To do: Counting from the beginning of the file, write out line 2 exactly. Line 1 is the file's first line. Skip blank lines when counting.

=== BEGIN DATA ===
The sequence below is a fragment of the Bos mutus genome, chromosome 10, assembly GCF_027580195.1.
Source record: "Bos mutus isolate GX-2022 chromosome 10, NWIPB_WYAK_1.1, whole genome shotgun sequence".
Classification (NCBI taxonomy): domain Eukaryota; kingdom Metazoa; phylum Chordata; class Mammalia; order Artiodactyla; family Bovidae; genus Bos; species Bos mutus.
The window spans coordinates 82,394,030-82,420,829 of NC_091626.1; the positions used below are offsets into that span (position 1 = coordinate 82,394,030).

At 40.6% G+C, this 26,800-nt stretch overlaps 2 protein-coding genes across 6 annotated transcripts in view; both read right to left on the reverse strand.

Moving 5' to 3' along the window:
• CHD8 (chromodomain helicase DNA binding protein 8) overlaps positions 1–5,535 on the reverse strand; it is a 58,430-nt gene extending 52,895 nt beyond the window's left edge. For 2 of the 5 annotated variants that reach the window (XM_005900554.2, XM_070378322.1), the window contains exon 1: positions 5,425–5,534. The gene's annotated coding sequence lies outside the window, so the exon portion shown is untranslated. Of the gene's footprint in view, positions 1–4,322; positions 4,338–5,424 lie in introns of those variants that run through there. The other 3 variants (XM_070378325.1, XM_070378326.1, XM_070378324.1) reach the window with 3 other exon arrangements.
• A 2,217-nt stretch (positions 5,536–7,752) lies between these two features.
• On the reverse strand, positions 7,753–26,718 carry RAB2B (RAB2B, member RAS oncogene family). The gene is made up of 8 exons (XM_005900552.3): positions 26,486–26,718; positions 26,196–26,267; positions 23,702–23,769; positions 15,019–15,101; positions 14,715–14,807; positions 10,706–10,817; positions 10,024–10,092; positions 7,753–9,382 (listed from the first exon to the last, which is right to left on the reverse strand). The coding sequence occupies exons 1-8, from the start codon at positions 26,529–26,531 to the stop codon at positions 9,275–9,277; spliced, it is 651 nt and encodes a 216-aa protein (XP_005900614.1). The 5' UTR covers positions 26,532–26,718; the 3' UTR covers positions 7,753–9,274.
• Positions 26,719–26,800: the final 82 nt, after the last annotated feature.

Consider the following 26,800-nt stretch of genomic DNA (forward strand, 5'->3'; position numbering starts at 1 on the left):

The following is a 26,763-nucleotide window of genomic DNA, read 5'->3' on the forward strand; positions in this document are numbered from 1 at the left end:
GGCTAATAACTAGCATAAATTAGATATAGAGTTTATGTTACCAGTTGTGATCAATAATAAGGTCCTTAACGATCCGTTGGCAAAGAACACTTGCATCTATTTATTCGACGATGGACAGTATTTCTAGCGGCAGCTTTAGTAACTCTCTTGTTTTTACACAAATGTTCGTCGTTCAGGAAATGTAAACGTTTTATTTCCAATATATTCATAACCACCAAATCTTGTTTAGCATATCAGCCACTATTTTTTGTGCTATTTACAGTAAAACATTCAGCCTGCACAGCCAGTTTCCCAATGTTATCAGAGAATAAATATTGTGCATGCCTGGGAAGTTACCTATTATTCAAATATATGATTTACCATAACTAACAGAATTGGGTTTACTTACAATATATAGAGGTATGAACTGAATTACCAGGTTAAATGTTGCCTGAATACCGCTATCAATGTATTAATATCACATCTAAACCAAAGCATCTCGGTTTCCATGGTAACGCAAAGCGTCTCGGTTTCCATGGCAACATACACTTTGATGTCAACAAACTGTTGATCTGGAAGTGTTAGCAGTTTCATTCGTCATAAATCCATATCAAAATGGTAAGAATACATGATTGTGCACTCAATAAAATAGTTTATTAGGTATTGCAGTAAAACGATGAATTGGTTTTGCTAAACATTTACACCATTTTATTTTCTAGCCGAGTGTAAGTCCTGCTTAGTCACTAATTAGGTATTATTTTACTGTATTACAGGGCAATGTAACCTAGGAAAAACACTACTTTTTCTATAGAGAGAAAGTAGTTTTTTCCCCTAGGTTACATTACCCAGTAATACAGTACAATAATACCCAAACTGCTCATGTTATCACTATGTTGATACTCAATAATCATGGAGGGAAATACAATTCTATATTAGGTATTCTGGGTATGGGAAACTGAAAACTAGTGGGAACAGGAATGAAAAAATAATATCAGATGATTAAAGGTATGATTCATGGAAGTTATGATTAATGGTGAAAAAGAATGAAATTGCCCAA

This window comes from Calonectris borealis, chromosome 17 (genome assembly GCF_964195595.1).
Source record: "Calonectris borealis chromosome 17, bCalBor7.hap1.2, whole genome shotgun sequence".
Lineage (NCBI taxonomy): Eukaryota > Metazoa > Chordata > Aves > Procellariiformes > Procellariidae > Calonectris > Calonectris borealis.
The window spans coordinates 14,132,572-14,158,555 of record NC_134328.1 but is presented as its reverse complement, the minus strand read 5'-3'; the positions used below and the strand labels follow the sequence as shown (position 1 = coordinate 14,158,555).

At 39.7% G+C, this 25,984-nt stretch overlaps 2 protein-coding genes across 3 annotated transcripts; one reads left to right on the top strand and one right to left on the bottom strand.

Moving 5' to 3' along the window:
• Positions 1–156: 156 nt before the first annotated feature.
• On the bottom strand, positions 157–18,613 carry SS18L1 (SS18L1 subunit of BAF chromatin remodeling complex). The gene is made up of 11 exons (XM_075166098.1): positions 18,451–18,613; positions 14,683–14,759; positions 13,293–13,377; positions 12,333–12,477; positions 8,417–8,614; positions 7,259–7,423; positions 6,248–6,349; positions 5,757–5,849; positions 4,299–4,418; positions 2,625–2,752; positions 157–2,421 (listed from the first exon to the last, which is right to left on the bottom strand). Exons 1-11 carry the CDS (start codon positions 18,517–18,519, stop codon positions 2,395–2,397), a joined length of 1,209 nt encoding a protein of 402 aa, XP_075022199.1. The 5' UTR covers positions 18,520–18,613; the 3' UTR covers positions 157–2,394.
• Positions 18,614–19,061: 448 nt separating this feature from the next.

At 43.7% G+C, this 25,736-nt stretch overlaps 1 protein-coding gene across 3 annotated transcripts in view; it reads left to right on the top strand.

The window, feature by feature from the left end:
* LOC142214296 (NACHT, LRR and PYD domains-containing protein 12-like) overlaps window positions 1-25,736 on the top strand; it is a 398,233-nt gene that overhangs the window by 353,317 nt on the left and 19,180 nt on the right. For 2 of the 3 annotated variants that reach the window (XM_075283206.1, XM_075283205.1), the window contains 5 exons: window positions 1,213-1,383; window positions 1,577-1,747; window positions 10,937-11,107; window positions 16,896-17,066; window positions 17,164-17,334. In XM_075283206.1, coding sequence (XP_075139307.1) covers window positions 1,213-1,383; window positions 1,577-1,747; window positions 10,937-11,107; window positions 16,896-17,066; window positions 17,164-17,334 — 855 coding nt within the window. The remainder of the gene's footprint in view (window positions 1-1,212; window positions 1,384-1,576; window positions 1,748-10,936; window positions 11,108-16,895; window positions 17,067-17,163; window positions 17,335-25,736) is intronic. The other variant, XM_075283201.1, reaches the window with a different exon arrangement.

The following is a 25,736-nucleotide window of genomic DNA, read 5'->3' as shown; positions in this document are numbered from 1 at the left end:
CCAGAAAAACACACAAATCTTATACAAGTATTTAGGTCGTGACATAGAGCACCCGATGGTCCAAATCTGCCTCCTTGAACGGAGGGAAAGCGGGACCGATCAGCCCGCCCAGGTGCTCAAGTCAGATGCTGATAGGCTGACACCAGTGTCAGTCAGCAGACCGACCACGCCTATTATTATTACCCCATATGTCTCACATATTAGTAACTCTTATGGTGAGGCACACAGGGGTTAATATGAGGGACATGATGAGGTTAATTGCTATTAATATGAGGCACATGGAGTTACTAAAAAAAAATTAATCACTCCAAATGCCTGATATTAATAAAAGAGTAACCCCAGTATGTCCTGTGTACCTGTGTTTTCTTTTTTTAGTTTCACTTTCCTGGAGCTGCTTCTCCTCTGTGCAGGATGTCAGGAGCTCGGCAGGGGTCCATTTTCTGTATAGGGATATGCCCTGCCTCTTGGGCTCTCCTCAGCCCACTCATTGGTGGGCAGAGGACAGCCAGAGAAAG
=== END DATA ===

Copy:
Source record: "Bos mutus isolate GX-2022 chromosome 10, NWIPB_WYAK_1.1, whole genome shotgun sequence".